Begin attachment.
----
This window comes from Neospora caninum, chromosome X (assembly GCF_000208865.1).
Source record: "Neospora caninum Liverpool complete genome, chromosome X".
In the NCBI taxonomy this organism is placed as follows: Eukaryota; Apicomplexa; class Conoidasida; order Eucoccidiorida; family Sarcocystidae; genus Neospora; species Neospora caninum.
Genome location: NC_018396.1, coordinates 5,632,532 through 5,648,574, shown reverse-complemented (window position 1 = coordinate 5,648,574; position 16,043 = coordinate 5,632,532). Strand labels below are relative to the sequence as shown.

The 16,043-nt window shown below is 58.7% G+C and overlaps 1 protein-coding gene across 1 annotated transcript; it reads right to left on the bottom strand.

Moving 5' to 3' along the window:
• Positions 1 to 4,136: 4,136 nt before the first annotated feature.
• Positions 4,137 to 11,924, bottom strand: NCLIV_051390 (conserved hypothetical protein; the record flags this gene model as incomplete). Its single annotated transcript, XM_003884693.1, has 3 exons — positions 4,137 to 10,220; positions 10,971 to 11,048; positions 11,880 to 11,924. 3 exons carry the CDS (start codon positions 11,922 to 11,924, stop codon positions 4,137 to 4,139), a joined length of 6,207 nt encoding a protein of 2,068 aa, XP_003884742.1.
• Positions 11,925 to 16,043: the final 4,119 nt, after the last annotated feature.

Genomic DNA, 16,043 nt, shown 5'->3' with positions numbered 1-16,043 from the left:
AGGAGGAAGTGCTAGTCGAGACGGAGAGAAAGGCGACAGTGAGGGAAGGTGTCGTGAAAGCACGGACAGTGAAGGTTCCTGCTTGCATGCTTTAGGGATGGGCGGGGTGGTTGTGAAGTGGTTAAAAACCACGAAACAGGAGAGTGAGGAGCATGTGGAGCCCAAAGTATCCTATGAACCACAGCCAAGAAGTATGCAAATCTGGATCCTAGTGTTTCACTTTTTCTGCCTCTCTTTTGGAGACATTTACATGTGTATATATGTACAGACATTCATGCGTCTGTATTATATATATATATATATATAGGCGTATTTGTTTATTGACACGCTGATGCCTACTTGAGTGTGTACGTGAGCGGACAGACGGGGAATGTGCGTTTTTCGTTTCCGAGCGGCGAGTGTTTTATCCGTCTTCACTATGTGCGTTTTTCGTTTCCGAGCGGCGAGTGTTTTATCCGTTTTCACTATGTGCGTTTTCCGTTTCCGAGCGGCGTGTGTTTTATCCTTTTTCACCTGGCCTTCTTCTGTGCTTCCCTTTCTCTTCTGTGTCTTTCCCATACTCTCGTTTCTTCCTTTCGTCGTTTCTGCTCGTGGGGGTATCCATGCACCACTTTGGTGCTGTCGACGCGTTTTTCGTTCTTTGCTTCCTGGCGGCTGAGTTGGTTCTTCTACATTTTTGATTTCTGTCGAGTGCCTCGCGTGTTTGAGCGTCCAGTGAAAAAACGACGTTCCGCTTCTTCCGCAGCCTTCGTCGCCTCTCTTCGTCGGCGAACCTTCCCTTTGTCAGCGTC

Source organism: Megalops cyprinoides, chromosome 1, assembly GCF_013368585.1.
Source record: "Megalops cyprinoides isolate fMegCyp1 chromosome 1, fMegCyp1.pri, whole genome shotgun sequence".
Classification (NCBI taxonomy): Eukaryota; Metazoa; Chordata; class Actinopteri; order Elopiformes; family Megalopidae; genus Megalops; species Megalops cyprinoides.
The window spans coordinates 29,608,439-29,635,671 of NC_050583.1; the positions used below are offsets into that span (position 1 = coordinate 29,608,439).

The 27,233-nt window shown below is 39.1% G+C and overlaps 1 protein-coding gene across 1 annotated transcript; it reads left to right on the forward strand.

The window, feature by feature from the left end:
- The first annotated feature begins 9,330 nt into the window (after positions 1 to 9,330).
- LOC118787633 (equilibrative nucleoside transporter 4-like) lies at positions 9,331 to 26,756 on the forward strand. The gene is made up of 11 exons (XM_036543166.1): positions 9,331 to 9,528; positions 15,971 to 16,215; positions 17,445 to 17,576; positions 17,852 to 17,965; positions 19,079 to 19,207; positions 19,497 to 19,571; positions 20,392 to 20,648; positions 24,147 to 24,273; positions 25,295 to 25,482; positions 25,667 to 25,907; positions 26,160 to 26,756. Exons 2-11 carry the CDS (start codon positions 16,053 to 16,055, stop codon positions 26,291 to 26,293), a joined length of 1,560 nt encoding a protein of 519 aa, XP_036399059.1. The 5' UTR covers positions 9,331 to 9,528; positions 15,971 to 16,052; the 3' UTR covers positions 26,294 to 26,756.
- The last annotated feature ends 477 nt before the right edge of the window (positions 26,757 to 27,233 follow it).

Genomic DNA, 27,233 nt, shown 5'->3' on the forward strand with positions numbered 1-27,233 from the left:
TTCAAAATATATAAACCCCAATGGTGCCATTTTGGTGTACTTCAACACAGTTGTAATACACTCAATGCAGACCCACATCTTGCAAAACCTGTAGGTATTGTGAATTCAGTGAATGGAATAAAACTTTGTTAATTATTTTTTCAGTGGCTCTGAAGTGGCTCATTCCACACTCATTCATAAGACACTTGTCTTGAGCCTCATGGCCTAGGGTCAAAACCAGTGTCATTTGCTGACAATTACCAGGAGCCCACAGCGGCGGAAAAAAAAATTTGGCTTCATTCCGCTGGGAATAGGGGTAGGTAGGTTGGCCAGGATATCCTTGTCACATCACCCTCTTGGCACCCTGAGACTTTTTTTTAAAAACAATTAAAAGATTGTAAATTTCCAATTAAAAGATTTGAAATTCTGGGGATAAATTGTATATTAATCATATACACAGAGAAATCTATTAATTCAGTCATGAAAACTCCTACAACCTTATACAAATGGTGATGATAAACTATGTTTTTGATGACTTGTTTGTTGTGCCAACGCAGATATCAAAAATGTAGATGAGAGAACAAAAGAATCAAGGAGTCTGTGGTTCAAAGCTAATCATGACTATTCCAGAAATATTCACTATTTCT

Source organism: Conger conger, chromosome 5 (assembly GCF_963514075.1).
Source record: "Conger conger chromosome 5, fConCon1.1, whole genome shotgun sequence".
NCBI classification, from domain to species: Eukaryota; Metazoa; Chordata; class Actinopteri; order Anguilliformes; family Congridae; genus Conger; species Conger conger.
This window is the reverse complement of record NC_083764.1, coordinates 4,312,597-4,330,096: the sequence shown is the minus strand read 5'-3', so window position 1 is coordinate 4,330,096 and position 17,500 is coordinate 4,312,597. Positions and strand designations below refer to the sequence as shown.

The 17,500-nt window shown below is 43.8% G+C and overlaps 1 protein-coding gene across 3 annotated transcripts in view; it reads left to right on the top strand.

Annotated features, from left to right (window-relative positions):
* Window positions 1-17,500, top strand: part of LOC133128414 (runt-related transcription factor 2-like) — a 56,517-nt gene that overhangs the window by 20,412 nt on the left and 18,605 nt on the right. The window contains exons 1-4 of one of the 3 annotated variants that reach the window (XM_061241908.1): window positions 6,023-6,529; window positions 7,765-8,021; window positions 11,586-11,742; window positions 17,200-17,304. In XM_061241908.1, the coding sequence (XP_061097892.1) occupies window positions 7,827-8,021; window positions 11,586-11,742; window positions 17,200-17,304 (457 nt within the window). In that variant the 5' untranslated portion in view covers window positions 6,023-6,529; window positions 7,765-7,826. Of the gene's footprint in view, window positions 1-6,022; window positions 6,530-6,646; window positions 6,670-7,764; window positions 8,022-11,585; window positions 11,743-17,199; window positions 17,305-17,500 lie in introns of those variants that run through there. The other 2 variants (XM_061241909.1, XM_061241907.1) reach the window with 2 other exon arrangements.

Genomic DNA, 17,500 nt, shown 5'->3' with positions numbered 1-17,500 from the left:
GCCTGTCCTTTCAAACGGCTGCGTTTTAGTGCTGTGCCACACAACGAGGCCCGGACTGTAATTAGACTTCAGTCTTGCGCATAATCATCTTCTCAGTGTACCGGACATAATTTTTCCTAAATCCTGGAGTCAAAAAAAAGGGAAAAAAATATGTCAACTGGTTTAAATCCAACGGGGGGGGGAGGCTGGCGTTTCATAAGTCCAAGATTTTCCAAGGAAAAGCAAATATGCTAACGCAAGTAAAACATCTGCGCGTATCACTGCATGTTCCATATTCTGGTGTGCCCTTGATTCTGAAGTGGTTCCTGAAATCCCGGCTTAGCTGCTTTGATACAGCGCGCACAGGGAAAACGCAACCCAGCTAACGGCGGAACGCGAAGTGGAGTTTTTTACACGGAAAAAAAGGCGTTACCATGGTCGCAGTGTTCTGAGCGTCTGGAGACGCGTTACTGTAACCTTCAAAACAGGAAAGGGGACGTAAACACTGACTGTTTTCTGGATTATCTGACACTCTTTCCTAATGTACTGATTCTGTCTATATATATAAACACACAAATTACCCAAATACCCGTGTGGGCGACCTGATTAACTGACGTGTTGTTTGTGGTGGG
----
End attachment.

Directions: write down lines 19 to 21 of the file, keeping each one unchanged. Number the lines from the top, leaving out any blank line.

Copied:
- LOC118787633 (equilibrative nucleoside transporter 4-like) lies at positions 9,331 to 26,756 on the forward strand. The gene is made up of 11 exons (XM_036543166.1): positions 9,331 to 9,528; positions 15,971 to 16,215; positions 17,445 to 17,576; positions 17,852 to 17,965; positions 19,079 to 19,207; positions 19,497 to 19,571; positions 20,392 to 20,648; positions 24,147 to 24,273; positions 25,295 to 25,482; positions 25,667 to 25,907; positions 26,160 to 26,756. Exons 2-11 carry the CDS (start codon positions 16,053 to 16,055, stop codon positions 26,291 to 26,293), a joined length of 1,560 nt encoding a protein of 519 aa, XP_036399059.1. The 5' UTR covers positions 9,331 to 9,528; positions 15,971 to 16,052; the 3' UTR covers positions 26,294 to 26,756.
- The last annotated feature ends 477 nt before the right edge of the window (positions 26,757 to 27,233 follow it).

Genomic DNA, 27,233 nt, shown 5'->3' on the forward strand with positions numbered 1-27,233 from the left: